The First Student Body

17 September 2018

The inaugural Outer Coast Summer Seminar came to an emotional close on August 4. We, the first Outer Coast students ever, wanted to give you some insight into what our lives were like during our month in Sitka and just how extraordinary this program is.

ACADEMICS

Under the expert guidance of Sharon Schuman, Ishmael Hope, X̱’unei Lance Twitchell, and our wonderful Residential Teaching Assistants, Claire and Elliot, we explored texts ranging from Aristotle’s Politics to the traditional Tlingit “Raven Stories.” For this seminar, the course offered was Perspectives on Freedom, Authority and Polarization. While analyzing different texts, we returned to a few guiding questions such as: What is freedom? Why do we tell stories? And is it just to break a democratically made unjust law?

For three hours each morning, we participated in discussions during class time. Discussions were largely student-led, and we, not the instructors, were in charge of calling on one another to speak. Often, we went around the room sharing passages that spoke to us, each offering our own slant on what the text meant. Our diverse backgrounds made for interesting and exciting conversations.

SERVICE

Each afternoon, our service coordinators, James Hart and Jessica Twydell, led us in four hours of service. In our first week, we spent our days helping maintain the Indian River Trail. For the second and third weeks, we painted a building and helped shingle a shed on the Sitka Fine Arts Camp’s historic Sheldon Jackson campus. In our last week, we worked on restoring a boardwalk at the Alaska Raptor Center.

Fridays were special services which we brainstormed and decided on during our student body meetings. These Fridays were spent at the Sitka Maritime Heritage Society, baking pies for the Sitka Pioneer Home, and helping out at the local women’s shelter.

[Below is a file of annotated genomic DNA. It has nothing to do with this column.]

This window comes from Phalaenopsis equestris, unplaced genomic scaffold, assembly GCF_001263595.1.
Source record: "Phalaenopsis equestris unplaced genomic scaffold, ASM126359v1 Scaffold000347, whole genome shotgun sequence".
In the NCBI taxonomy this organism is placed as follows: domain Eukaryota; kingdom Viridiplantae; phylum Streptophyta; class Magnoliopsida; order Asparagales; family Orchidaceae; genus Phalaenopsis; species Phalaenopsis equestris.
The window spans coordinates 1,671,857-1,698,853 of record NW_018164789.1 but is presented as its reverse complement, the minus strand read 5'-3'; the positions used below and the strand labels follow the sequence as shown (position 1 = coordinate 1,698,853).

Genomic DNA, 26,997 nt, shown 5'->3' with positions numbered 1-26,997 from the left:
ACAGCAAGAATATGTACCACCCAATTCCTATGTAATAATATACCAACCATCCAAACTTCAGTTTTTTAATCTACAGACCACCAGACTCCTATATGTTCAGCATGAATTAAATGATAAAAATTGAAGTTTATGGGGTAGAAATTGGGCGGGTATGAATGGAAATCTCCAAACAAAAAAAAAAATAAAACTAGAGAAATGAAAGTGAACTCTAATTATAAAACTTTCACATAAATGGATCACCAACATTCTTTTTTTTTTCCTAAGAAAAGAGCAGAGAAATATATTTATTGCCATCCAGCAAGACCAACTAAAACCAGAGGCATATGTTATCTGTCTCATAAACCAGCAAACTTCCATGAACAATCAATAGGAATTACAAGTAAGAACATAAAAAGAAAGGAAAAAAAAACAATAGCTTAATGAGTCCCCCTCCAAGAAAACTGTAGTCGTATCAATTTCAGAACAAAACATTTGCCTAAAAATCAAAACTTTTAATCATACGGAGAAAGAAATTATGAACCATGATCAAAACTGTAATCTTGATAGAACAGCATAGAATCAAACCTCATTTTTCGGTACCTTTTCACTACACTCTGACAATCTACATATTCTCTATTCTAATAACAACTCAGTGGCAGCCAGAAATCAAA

Working alongside each other during service brought us closer to one another and to the community. We often collaborated during the projects, and it helped us to get to know each other better. We were also met with much appreciation from the community, which was a gratifying reminder of the value of service work.

SELF-GOVERNANCE

We met for student body meetings every Friday night. In our first meeting, we faced our most challenging decision: how to run our governance. We struggled for about half an hour to decide on a voting system. Eventually, we settled on a system of default majority voting, a randomly selected moderator, and a loose adherence to Robert’s Rules of Order.

After the first meeting, governance was much easier. We often made decisions on things like Friday service projects and Community Hour speakers. In the last two weeks, we chose to meet on Wednesdays before class as well in order to follow up on decisions made in our Friday meetings.

Though occasionally a bit tense, these student body meetings were vital to our Outer Coast experience. They taught us to take responsibility and respect others’ differing opinions.

When we were not participating in one of the three pillars, we kept busy. On Monday and Wednesday nights, we attended Community Hour, where we listened to speakers including tribal lawyer John Sledd, and Gil Truitt, a member of the first graduating class of Sitka’s Mt. Edgecumbe High School in 1948. On Sundays, students gave speeches to the Outer Coast community in our hour of Public Speaking. In our remaining free time, we played several Outer Coast community ultimate frisbee games, went slacklining, jumped off a rope swing, went swimming, and explored the town.

The Summer Seminar truly was an amazing experience. Thank you so much for supporting Outer Coast and making this possible. We hope you continue to keep up with the program as it grows and develops in the future.

Sincerely,

The Inaugural Outer Coast Summer Seminar Students

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Outer Coast

PO Box 6573

Sitka, AK 99835


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